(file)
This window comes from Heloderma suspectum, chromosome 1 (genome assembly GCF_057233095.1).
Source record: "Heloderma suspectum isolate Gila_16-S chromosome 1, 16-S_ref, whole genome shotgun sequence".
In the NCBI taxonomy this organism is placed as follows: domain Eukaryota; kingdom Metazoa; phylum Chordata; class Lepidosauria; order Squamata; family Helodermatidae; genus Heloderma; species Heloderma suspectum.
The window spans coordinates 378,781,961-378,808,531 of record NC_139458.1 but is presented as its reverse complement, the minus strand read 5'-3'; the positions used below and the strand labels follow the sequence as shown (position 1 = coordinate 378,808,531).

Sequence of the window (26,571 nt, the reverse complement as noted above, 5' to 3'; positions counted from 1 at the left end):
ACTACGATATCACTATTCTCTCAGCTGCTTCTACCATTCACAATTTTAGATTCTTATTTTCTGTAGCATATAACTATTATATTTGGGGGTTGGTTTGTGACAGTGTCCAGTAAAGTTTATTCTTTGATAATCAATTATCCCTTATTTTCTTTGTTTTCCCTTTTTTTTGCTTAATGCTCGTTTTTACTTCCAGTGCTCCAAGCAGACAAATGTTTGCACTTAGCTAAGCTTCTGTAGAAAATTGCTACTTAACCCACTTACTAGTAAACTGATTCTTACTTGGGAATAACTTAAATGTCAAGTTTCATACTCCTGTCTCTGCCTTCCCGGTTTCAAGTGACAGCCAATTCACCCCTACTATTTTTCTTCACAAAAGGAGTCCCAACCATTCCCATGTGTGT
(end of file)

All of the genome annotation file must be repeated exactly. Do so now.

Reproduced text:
This window comes from Heloderma suspectum, chromosome 1 (genome assembly GCF_057233095.1).
Source record: "Heloderma suspectum isolate Gila_16-S chromosome 1, 16-S_ref, whole genome shotgun sequence".
In the NCBI taxonomy this organism is placed as follows: domain Eukaryota; kingdom Metazoa; phylum Chordata; class Lepidosauria; order Squamata; family Helodermatidae; genus Heloderma; species Heloderma suspectum.
The window spans coordinates 378,781,961-378,808,531 of record NC_139458.1 but is presented as its reverse complement, the minus strand read 5'-3'; the positions used below and the strand labels follow the sequence as shown (position 1 = coordinate 378,808,531).

Sequence of the window (26,571 nt, the reverse complement as noted above, 5' to 3'; positions counted from 1 at the left end):
ACTACGATATCACTATTCTCTCAGCTGCTTCTACCATTCACAATTTTAGATTCTTATTTTCTGTAGCATATAACTATTATATTTGGGGGTTGGTTTGTGACAGTGTCCAGTAAAGTTTATTCTTTGATAATCAATTATCCCTTATTTTCTTTGTTTTCCCTTTTTTTTGCTTAATGCTCGTTTTTACTTCCAGTGCTCCAAGCAGACAAATGTTTGCACTTAGCTAAGCTTCTGTAGAAAATTGCTACTTAACCCACTTACTAGTAAACTGATTCTTACTTGGGAATAACTTAAATGTCAAGTTTCATACTCCTGTCTCTGCCTTCCCGGTTTCAAGTGACAGCCAATTCACCCCTACTATTTTTCTTCACAAAAGGAGTCCCAACCATTCCCATGTGTGT